But the value it returns will still be evenly distributed within the list of values in the original list:
1, 2, 4001, 88937, 4000023, 4000027
just as will be the values returned by the other method where we pick a random index, not a random value.

So given that the two methods both produce a random value from the list with the same probability distribution we can say that both methods are equally random even though they use very different selection methods.

And given that the first is much much faster, it's the one to prefer (the one where we randomly pick an index).

Commented:
The distribution of probability can be the same, but the enactment of the result - any result - can't be, because if they were equal probabalistically, then they'd take the same amount of time, which can't be true.

Commented:
because if they were equal probabalistically, then they'd take the same amount of time

Now I'm the one not really following.  Why would the same probability distribution imply they should take the same time to compute?

FYI in general "SecureRandom" which is a "better" random (it's not psuedo random) can take an arbitrary amount of time to respond while it waits for sufficient "entropy".  Fun stuff.  But anyway it's good at producing actual random values on a computer, but does so at the cost of unpredictable response times, unless you buy an "entropy source" for your machine...which means something like a radioactive isotope which decays somewhere and gets measured.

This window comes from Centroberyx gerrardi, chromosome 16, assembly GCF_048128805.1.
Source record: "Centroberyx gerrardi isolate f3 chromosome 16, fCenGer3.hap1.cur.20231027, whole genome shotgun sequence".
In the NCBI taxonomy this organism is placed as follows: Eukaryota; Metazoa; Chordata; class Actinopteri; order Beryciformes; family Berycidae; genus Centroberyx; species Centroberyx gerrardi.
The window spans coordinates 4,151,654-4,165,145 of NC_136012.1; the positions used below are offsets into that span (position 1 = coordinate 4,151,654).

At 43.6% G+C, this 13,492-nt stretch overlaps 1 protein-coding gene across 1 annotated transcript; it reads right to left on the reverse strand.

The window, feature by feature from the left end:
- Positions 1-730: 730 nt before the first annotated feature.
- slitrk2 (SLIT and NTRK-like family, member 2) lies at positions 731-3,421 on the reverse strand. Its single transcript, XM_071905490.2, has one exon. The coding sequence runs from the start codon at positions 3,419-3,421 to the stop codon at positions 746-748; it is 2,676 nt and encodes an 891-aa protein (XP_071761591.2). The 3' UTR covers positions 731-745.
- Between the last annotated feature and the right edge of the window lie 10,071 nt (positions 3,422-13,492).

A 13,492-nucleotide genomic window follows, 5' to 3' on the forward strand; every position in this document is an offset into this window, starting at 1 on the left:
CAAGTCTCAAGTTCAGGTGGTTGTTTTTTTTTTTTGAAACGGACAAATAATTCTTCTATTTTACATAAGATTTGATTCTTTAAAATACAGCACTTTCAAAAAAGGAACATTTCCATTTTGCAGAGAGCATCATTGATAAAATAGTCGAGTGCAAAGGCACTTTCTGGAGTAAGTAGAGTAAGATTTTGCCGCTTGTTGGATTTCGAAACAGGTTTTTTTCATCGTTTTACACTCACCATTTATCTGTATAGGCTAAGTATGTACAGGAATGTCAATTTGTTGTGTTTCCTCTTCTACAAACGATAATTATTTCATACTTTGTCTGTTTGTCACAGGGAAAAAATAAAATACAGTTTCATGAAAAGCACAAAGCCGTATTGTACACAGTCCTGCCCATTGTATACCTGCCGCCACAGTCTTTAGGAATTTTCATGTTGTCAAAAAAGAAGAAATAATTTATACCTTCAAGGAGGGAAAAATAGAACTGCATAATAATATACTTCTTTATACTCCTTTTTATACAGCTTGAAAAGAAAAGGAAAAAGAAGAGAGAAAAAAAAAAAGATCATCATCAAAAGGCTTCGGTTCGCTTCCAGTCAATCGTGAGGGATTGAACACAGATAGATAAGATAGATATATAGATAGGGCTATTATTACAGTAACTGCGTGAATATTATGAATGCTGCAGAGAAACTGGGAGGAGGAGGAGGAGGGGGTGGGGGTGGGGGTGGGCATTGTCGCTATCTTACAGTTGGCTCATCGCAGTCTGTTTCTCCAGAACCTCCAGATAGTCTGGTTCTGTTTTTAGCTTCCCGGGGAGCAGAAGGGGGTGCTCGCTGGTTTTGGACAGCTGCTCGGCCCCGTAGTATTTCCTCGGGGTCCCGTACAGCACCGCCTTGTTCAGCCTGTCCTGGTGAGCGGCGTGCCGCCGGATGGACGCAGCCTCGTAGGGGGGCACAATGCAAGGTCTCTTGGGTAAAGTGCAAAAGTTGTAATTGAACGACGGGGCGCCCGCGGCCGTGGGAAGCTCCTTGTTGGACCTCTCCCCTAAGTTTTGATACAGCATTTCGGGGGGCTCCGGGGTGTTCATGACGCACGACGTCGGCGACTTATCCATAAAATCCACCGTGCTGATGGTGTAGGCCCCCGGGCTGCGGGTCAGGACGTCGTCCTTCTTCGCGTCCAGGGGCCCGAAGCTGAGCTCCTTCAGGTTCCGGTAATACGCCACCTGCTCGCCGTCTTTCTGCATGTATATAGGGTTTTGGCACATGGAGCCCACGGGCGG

Commented:
Why would the same probability distribution imply they should take the same time to compute?

Your code a) takes less time to return a valid value (by valid, meaning a term from a list, not just a random int in itself). Code b) will take longer to do that - (as you have noted yourself in the comments alongside). So the longer time taken by algo be is symptomatic of more *entropy isn't it ? :)

* At least, a factor of entropy relative to the two algos.
Top Expert 2016

Commented:
if you want to return one element of your array. i.e  4,36,90,203,480017
all you need to do is select a random number from 1 to (number of elements of array) and then use the returned number to index into your array i.e array[random(1,array.length)] so if random returns 3 you would return element 3 of your array.